Active Aging Presented by Public Health Seattle-King County
Cake, cookies, candy, and soda may taste good, but consuming too much sugar harms your teeth and overall health.
Foods with carbohydrates naturally contain sugar. These include fruits, vegetables, dairy, and grains. Processed foods like fruit juice, pastries, ice cream, soft drinks, soup, spaghetti sauce, and ketchup contain added sugar. Many of these items increase your calorie intake but are low in nutrients.
Cutting back on refined, processed, and added sugar is critical for your dental, physical, and mental well-being. Here’s why.
As you likely know, eating too many sweets causes cavities. When plaque makes contact with sugar in your mouth, acid attacks your teeth and causes decay, according to the American Dental Association.
Furthermore, if you don’t have certain nutrients, your mouth tissues are subject to infection, which can lead to gum disease and, ultimately, tooth loss. Reducing sugar intake and following proper dental hygiene help prevent these issues.
Consuming high amounts of added sugars can impact your heart health in the following ways, according to Cleveland Clinic:
Limiting sugar intake reduces these risks.
When you eat sugar, it travels through your bloodstream and raises your blood sugar level. Insulin from your pancreas sends glucose out of your bloodstream and into cells to convert it to energy for your body to use immediately or later, according to the American Diabetes Association. However, people with diabetes have trouble producing and using insulin.
Multiple studies have confirmed that people with a high dietary glycemic load have a high risk of type 2 diabetes, according to an American Journal of Clinical Nutrition review. In contrast, people with a low glycemic load have a significantly lower type 2 diabetes risk.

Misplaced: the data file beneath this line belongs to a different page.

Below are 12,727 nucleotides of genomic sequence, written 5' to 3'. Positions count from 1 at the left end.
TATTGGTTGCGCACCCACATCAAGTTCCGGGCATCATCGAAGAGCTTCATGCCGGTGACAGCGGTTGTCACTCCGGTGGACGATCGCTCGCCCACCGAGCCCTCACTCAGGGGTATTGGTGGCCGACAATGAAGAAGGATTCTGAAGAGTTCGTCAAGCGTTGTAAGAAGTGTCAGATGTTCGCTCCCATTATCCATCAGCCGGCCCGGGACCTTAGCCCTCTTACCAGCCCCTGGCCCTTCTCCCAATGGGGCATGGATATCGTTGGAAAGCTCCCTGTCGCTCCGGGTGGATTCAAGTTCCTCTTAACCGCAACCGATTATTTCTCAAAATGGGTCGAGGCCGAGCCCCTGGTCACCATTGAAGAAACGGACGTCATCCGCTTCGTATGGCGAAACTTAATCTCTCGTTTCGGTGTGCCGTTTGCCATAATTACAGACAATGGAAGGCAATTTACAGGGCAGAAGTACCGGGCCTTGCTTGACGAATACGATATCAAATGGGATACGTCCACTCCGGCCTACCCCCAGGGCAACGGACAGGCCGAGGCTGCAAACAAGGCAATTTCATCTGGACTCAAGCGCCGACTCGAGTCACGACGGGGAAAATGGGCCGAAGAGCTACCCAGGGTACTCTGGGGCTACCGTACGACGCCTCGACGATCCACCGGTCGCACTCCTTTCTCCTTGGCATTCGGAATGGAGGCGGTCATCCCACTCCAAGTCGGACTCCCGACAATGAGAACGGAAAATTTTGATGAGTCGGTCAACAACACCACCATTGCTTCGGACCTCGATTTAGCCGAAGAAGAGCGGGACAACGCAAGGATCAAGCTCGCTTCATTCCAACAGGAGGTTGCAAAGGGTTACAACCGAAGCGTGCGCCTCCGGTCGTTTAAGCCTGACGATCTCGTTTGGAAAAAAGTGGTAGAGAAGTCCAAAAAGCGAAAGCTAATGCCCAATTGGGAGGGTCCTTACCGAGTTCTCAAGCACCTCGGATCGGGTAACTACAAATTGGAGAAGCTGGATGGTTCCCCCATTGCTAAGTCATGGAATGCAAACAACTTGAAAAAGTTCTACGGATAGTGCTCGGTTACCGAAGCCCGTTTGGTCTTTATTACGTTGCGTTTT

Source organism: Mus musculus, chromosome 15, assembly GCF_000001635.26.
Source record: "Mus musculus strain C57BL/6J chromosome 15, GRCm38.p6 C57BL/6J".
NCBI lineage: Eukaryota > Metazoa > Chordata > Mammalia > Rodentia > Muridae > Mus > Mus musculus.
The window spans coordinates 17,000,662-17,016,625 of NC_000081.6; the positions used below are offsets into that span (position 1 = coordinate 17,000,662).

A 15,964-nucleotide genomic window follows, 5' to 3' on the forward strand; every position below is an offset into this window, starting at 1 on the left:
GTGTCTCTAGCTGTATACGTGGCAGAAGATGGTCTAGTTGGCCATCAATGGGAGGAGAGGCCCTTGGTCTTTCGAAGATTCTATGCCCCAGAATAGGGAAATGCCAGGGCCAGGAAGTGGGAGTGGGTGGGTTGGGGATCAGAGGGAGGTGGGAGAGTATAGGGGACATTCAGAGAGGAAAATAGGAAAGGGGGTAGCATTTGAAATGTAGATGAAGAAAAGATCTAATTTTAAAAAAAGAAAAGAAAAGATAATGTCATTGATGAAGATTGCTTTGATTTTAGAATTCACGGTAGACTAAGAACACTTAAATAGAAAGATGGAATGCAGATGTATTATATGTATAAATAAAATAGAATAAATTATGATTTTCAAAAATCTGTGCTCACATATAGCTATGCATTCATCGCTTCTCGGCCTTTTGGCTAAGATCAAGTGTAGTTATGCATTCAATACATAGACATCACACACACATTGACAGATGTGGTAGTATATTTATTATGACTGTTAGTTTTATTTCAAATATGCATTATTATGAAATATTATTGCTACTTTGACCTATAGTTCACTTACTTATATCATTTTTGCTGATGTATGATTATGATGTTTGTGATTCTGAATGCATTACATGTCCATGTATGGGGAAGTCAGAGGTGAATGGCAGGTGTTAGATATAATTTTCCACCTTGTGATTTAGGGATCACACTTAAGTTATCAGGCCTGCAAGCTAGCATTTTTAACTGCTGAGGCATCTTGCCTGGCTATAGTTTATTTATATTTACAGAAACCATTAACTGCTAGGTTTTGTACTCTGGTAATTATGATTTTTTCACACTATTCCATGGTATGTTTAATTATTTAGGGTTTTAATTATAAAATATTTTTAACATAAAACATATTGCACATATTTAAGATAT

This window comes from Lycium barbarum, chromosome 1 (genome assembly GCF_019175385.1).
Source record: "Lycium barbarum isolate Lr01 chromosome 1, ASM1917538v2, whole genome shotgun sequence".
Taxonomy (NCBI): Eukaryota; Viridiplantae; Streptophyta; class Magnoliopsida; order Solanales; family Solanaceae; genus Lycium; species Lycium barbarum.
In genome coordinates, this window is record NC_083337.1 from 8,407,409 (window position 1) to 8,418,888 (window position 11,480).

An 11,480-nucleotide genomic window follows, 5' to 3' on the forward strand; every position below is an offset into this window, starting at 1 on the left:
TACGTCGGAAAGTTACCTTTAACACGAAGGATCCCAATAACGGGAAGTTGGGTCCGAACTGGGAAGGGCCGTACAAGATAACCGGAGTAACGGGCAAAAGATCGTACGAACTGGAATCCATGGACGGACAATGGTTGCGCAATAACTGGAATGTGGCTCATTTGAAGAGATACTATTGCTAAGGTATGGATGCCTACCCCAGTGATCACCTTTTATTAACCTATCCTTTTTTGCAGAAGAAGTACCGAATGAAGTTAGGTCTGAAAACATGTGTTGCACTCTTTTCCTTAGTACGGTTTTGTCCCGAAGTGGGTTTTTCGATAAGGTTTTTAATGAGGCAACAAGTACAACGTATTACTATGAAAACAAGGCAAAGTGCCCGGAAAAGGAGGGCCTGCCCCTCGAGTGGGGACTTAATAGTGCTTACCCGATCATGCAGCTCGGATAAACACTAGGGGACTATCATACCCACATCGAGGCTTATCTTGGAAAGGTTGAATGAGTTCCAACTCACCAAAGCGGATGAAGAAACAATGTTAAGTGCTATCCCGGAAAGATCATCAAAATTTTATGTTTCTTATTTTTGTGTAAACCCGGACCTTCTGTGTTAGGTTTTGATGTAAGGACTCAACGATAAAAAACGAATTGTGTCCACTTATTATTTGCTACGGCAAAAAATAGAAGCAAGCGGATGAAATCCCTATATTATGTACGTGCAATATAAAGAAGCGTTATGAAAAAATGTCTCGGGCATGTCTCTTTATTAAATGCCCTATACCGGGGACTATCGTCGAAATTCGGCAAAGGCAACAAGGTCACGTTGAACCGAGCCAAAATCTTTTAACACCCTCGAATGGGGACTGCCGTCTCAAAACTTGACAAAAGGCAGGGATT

Chronic inflammation occurs when your immune system generates infection-fighting inflammatory cells, but you’re not sick, according to Cleveland Clinic. Several conditions are linked to chronic inflammation, including Alzheimer’s, heart disease, type 2 diabetes, cancer, and arthritis.
You can curb inflammation by eating less fried food, cured meat, trans fat, and refined carbohydrates in foods like sugar, pastries, and white bread.
Eating sweets temporarily spikes your blood sugar, which triggers an eventual crash. Growing evidence suggests these fluctuations can impact mood, registered dietician Isa Kay writes for the University of Michigan School of Public Health.
“Symptoms of poor glycemic regulation have been shown to closely mirror mental health symptoms, such as irritability, anxiety, and worry,” Kay writes.
High sugar intake and glucose instability can also cause depression, according to a study in Scientific Reports. Not only that, but critical mental processes like thinking, memory, and learning rely on glucose. When levels are too low, hypoglycemia can hurt brain functions, like attention and memory, according to Harvard Medical School.
Added sugars hide in many foods, so look at ingredient lists for sugar, brown sugar, fructose, high-fructose corn syrup, glucose, dextrose, and corn syrup. Avoid or cut back on foods with these ingredients.
To guard against cardiovascular disease, the American Heart Association recommends that women consume no more than 6 teaspoons (25 grams) or 100 calories a day of added sugar, and men consume no more than 9 teaspoons (36 grams) or 150 calories a day.
Overall, cutting sugar consumption is a crucial step to improving your health.
Active Aging is presented by Public Health- Seattle & King County. Public Health- Seattle & King County recognizes the important and untold stories of innovation, service, and sacrifice by the Black community and supports efforts to improve equity and achieve social justice. We want everyone to get health insurance and access health care. for health insurance, flu and COVID-19 testing locations.
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